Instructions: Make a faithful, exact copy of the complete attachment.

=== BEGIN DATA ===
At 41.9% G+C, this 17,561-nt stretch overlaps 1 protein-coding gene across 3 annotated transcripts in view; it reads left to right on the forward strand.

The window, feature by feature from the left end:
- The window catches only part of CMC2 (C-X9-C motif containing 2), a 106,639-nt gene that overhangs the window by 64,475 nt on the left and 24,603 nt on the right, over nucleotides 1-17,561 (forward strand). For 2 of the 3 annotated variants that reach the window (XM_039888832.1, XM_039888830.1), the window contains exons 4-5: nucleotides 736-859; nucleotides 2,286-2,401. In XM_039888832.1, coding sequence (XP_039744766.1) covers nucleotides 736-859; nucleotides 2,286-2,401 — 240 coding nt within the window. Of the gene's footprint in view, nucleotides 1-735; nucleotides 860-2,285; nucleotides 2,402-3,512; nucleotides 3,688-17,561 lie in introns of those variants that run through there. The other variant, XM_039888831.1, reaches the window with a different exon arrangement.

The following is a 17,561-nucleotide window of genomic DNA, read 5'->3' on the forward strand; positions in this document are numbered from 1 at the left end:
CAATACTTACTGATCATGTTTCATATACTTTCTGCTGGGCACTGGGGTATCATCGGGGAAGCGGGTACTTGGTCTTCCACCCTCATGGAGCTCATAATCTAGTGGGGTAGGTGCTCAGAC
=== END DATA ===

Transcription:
At 41.9% G+C, this 17,561-nt stretch overlaps 1 protein-coding gene across 3 annotated transcripts in view; it reads left to right on the forward strand.

The window, feature by feature from the left end:
- The window catches only part of CMC2 (C-X9-C motif containing 2), a 106,639-nt gene that overhangs the window by 64,475 nt on the left and 24,603 nt on the right, over nucleotides 1-17,561 (forward strand). For 2 of the 3 annotated variants that reach the window (XM_039888832.1, XM_039888830.1), the window contains exons 4-5: nucleotides 736-859; nucleotides 2,286-2,401. In XM_039888832.1, coding sequence (XP_039744766.1) covers nucleotides 736-859; nucleotides 2,286-2,401 — 240 coding nt within the window. Of the gene's footprint in view, nucleotides 1-735; nucleotides 860-2,285; nucleotides 2,402-3,512; nucleotides 3,688-17,561 lie in introns of those variants that run through there. The other variant, XM_039888831.1, reaches the window with a different exon arrangement.

The following is a 17,561-nucleotide window of genomic DNA, read 5'->3' on the forward strand; positions in this document are numbered from 1 at the left end:
CAATACTTACTGATCATGTTTCATATACTTTCTGCTGGGCACTGGGGTATCATCGGGGAAGCGGGTACTTGGTCTTCCACCCTCATGGAGCTCATAATCTAGTGGGGTAGGTGCTCAGAC